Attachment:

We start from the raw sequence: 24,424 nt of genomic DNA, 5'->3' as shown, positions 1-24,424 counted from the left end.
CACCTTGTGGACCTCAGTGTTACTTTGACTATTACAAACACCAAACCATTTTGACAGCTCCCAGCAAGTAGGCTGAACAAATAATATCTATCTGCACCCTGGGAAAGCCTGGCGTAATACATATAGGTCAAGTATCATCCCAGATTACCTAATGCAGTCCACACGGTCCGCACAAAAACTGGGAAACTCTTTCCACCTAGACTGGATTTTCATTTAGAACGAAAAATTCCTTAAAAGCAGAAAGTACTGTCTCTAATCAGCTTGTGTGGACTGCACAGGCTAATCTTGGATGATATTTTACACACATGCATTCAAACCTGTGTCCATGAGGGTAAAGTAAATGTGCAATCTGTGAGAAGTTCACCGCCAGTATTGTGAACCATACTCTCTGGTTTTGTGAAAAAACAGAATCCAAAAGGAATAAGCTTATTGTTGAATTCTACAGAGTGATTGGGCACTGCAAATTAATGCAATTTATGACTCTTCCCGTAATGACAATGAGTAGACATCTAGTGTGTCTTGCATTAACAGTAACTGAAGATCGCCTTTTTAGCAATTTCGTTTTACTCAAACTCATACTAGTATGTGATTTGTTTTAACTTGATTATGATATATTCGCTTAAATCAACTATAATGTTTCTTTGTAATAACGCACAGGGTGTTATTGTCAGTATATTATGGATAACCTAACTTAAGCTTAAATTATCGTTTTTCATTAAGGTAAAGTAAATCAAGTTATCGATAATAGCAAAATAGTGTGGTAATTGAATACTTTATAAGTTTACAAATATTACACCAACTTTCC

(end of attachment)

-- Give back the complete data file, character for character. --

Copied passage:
We start from the raw sequence: 24,424 nt of genomic DNA, 5'->3' as shown, positions 1-24,424 counted from the left end.
CACCTTGTGGACCTCAGTGTTACTTTGACTATTACAAACACCAAACCATTTTGACAGCTCCCAGCAAGTAGGCTGAACAAATAATATCTATCTGCACCCTGGGAAAGCCTGGCGTAATACATATAGGTCAAGTATCATCCCAGATTACCTAATGCAGTCCACACGGTCCGCACAAAAACTGGGAAACTCTTTCCACCTAGACTGGATTTTCATTTAGAACGAAAAATTCCTTAAAAGCAGAAAGTACTGTCTCTAATCAGCTTGTGTGGACTGCACAGGCTAATCTTGGATGATATTTTACACACATGCATTCAAACCTGTGTCCATGAGGGTAAAGTAAATGTGCAATCTGTGAGAAGTTCACCGCCAGTATTGTGAACCATACTCTCTGGTTTTGTGAAAAAACAGAATCCAAAAGGAATAAGCTTATTGTTGAATTCTACAGAGTGATTGGGCACTGCAAATTAATGCAATTTATGACTCTTCCCGTAATGACAATGAGTAGACATCTAGTGTGTCTTGCATTAACAGTAACTGAAGATCGCCTTTTTAGCAATTTCGTTTTACTCAAACTCATACTAGTATGTGATTTGTTTTAACTTGATTATGATATATTCGCTTAAATCAACTATAATGTTTCTTTGTAATAACGCACAGGGTGTTATTGTCAGTATATTATGGATAACCTAACTTAAGCTTAAATTATCGTTTTTCATTAAGGTAAAGTAAATCAAGTTATCGATAATAGCAAAATAGTGTGGTAATTGAATACTTTATAAGTTTACAAATATTACACCAACTTTCC